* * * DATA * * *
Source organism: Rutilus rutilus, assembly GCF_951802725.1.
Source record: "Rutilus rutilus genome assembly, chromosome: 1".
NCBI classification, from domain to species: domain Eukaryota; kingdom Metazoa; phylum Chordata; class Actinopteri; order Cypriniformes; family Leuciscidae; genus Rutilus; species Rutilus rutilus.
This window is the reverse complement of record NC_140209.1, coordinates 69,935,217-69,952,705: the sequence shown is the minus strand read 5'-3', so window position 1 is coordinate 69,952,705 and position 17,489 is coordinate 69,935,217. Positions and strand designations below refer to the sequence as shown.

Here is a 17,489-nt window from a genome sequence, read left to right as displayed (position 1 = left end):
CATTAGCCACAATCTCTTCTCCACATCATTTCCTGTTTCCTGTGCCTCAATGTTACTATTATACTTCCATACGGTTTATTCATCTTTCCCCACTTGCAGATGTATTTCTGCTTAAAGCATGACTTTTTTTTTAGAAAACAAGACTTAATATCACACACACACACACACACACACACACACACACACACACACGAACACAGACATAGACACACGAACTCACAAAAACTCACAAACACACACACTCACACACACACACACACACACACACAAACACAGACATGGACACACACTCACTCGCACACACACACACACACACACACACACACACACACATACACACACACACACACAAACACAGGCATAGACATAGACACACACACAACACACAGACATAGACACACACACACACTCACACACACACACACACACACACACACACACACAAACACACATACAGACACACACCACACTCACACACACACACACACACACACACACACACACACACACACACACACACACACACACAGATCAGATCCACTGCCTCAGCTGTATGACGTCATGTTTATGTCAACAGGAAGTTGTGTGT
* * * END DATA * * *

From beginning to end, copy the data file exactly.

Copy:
Source organism: Rutilus rutilus, assembly GCF_951802725.1.
Source record: "Rutilus rutilus genome assembly, chromosome: 1".
NCBI classification, from domain to species: domain Eukaryota; kingdom Metazoa; phylum Chordata; class Actinopteri; order Cypriniformes; family Leuciscidae; genus Rutilus; species Rutilus rutilus.
This window is the reverse complement of record NC_140209.1, coordinates 69,935,217-69,952,705: the sequence shown is the minus strand read 5'-3', so window position 1 is coordinate 69,952,705 and position 17,489 is coordinate 69,935,217. Positions and strand designations below refer to the sequence as shown.

Here is a 17,489-nt window from a genome sequence, read left to right as displayed (position 1 = left end):
CATTAGCCACAATCTCTTCTCCACATCATTTCCTGTTTCCTGTGCCTCAATGTTACTATTATACTTCCATACGGTTTATTCATCTTTCCCCACTTGCAGATGTATTTCTGCTTAAAGCATGACTTTTTTTTTAGAAAACAAGACTTAATATCACACACACACACACACACACACACACACACACACACACACGAACACAGACATAGACACACGAACTCACAAAAACTCACAAACACACACACTCACACACACACACACACACACACACAAACACAGACATGGACACACACTCACTCGCACACACACACACACACACACACACACACACACACATACACACACACACACACAAACACAGGCATAGACATAGACACACACACAACACACAGACATAGACACACACACACACTCACACACACACACACACACACACACACACACACAAACACACATACAGACACACACCACACTCACACACACACACACACACACACACACACACACACACACACACACACACACACACACAGATCAGATCCACTGCCTCAGCTGTATGACGTCATGTTTATGTCAACAGGAAGTTGTGTGT